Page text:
How Do I Schedule a Judicial Case Conference for Hearing?

From Clicklaw Wikibooks

A judicial case conference (JCC) is a special type of hearing in the Supreme Court, involving the parties, their lawyers and a judge or master, that is intended to explore the issues in a court proceeding in the hope of finding a way to settle all or part of the proceeding. JCCs are private and held off the record, and while a recording is made of the proceedings, you'll need the judge's permission to listen to the recording at a later date.

JCCs are governed by Rule 7-1 of the Supreme Court Family Rules. You should read this rule before your JCC, especially the list of the court's powers that appears at Rule 7-1(15).

JCCs can be very helpful, especially if the judge or master is prepared to be pushy with the parties and their lawyers. It is fairly common for proceedings to settle at JCCs. Where a settlement is reached the judge will make a consent order on the spot, at the end of the hearing.

If you are married and it seems likely that you'll be able to get the court proceeding wrapped up at the JCC, if you file a court form called a registrar's certificate a couple of days before the JCC you may be able to get divorced at the JCC too.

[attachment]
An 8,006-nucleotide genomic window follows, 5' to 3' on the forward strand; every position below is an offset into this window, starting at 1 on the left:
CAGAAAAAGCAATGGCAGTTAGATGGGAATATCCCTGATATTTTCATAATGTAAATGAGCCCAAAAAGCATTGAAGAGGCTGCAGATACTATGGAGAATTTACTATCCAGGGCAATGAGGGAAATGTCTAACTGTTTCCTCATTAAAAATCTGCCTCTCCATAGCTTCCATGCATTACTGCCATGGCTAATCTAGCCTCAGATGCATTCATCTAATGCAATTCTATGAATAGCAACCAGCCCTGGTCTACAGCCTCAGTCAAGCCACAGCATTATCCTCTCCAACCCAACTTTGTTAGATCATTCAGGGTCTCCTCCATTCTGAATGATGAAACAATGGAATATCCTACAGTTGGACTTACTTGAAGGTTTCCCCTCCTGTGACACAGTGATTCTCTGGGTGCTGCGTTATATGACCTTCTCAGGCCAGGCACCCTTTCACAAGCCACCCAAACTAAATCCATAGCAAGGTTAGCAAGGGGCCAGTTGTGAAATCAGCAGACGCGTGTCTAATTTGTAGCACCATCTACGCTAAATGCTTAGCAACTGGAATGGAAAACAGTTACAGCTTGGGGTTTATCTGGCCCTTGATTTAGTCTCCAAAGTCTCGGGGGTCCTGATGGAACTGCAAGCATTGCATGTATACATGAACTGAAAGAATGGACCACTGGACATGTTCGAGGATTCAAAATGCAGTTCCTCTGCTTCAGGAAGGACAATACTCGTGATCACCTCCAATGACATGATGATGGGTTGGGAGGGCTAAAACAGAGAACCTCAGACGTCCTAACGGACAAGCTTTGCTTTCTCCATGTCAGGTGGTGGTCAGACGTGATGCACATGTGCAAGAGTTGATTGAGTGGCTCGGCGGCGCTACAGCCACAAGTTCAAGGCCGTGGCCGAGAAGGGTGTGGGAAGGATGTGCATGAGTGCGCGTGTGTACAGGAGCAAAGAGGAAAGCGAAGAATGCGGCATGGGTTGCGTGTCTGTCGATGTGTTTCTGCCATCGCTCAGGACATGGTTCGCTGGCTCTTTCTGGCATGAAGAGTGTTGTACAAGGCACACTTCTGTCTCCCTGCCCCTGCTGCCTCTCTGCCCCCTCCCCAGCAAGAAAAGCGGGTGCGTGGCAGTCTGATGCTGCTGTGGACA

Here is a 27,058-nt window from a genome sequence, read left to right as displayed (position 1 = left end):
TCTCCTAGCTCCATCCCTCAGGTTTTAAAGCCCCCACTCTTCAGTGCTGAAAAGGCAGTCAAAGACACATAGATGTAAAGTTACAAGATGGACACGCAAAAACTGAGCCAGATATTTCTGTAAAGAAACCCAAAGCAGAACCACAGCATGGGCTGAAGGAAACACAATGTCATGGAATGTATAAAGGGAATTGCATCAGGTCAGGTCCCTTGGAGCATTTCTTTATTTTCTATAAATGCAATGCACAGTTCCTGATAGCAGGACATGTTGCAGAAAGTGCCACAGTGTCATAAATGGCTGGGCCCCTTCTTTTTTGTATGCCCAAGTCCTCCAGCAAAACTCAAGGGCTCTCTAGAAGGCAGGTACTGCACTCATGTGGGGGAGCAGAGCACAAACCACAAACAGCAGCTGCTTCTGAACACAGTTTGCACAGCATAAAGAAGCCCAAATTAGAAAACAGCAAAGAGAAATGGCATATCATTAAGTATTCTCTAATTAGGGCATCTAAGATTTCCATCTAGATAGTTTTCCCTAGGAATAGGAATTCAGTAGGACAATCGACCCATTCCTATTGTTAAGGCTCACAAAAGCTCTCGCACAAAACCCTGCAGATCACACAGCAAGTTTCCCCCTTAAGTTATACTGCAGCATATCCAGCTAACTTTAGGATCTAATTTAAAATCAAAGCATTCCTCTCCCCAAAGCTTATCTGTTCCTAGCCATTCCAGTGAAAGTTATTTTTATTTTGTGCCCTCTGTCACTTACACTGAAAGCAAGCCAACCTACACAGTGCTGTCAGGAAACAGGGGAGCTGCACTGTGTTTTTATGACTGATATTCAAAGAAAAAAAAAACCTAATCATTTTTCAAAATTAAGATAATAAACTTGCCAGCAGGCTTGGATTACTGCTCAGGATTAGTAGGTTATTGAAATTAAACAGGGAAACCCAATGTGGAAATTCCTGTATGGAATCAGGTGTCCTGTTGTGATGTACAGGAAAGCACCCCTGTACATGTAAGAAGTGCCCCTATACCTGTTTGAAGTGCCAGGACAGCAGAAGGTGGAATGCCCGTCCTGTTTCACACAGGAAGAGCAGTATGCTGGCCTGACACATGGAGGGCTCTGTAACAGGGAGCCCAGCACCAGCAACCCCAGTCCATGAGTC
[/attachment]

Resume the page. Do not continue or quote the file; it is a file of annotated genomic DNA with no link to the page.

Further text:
Unlike family case conferences in the Provincial Court, JCCs are mandatory whenever a family law court proceeding has started. Except for a few limited circumstances, a JCC must be heard before the first application is heard. However, you are not limited to this first JCC. You can schedule additional JCCs as you like, within reason.

JCCs are scheduled through the trial coordinator, who will give you a list of dates to choose from. When you have a date that works for everyone, the date is reserved using a special Requisition form that the trial coordinator will supply. You must send a copy of the filed Requisition to the other side.

There is more information about judicial case conferences in the chapter, Resolving Family Law Problems in Court within the section Case Conferences in a Family Law Matter.

This information applies to British Columbia, Canada. Last reviewed for legal accuracy by Thomas Wallwork, May 9, 2017.

Creativecommonssmall.png JP Boyd on Family Law © John-Paul Boyd and Courthouse Libraries BC is licensed under a Creative Commons Attribution-NonCommercial-ShareAlike 2.5 Canada Licence.

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